This is the 100th birthday of the CSP’s journal, Physiotherapy, Janet Wright reports
First published in June 1914, the journal has metamorphosed into the research publication you see today. This has been an interesting journey – from a parochial news magazine, with didactic articles based on the experience of the founding members of the profession, to an international publication, evidencing some of the finest research relevant to today’s physiotherapist. The milestones of the journal mirror those of the educational pathway, from diploma to bachelor of science degree, master of physiotherapy and, most recently, the professional doctorate.
The prominence of the profession and the importance of the work undertaken by physiotherapists is showcased in the current issue of the journal, which demonstrates the vital role of the physiotherapist in combatting the burden of non-communicable diseases (NCDs). These include NCDs with the highest incidence of mortality, commonly assessed and managed by physiotherapists; including cardiovascular disease, chronic respiratory disease, diabetes and cancer.
Embracing the focus of the World Health Organisation (WHO) and the United Nations (UN), Tracy Bury, Director of Professional Policy and Marilyn Moffat, President of the World Confederation for Physical Therapy (WCPT) discuss the global importance of the management of these diseases and report on the development of a policy statement to ‘emphasise the important role that physiotherapists play in health promotion and disease prevention as well as improving and maintaining physical activity, movement potential and functional independence.’ (1)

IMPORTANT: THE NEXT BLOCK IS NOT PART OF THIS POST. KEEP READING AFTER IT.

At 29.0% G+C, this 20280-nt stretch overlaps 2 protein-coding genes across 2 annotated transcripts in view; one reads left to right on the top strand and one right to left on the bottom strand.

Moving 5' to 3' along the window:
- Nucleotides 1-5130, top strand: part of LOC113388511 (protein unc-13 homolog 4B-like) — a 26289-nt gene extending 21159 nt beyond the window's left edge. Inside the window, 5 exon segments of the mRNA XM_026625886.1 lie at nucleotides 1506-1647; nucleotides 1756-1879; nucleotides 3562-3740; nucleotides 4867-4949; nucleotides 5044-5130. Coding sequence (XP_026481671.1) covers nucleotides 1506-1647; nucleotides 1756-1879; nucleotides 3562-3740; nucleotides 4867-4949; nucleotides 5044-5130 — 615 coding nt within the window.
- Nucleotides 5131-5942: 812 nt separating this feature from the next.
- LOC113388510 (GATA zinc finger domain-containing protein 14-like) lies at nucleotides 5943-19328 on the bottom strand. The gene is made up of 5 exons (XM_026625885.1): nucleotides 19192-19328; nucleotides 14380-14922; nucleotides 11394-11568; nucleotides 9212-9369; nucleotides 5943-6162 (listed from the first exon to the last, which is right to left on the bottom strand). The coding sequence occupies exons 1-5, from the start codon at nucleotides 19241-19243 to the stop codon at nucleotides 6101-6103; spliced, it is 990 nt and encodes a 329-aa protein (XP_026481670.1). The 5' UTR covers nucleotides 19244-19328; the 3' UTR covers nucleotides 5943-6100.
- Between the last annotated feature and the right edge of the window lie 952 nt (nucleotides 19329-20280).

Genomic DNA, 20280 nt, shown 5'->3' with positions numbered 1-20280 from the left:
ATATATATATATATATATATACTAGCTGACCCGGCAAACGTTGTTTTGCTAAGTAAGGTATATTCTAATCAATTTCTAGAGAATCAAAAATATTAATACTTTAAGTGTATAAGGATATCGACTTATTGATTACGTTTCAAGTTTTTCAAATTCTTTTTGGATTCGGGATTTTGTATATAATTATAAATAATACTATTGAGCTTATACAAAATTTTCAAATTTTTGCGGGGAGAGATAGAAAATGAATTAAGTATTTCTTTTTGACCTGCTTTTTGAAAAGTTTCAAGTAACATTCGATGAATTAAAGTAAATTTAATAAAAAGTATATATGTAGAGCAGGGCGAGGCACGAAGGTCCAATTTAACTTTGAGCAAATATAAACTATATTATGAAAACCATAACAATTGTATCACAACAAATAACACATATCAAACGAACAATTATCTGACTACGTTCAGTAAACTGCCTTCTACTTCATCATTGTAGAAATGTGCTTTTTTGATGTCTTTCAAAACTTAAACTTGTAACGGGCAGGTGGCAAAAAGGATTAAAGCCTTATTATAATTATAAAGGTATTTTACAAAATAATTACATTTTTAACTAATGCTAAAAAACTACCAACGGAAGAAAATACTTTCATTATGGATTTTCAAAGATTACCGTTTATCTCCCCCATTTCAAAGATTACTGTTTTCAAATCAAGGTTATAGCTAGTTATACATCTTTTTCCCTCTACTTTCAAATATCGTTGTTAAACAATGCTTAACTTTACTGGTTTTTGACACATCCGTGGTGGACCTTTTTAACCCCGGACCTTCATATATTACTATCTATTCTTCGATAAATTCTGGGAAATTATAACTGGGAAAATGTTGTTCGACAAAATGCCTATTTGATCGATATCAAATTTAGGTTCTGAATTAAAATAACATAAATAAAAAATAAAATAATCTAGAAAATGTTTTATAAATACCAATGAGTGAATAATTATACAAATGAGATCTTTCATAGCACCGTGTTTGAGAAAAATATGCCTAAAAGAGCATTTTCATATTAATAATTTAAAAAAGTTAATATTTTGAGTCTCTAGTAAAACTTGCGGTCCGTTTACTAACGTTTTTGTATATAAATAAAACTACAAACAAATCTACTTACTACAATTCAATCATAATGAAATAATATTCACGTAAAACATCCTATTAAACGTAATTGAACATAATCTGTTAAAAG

1Bury T, Moffat M Physiotherapists have a vital part to play in combatting the burden of noncommunicable diseases.Physiotherapy Volume 100, Issue 2,June 2014,Pages 94–96 DOI: 10.1016/j.physio.2014.03.004
Exercising with cancer
When patients are diagnosed with cancer, physical activity may be the last thing on their minds. However, many who go on to have curative surgery are concerned about the risks of disability associated with that surgery. Arbane et al report on the results of a large randomised controlled trial involving 131 subjects with non-small cell lung cancer. They set out to compare usual care, comprising of routine physiotherapy including mobilisation and an upper limb component, with a hospital plus home exercise programme. Those in the latter group undertook a once-daily cycle (aiming for 30 minutes/session) and strength training, and on discharge participated in a home walking programme. They found that both groups had recovered their pre-operative walking distance four weeks after surgery but that there were no differences between the groups in quadriceps strength, exercise tolerance or quality of life. Arbane G et al. Effect of postoperative physical training on activity after curative surgery for non-small cell lung cancer: a multicentre randomised controlled trial. Physiotherapy Volume 100, Issue 2, June 2014, Pages 100–107 DOI: 10.1016/j.physio.2013.12.002
Risk of lifestyle-related disease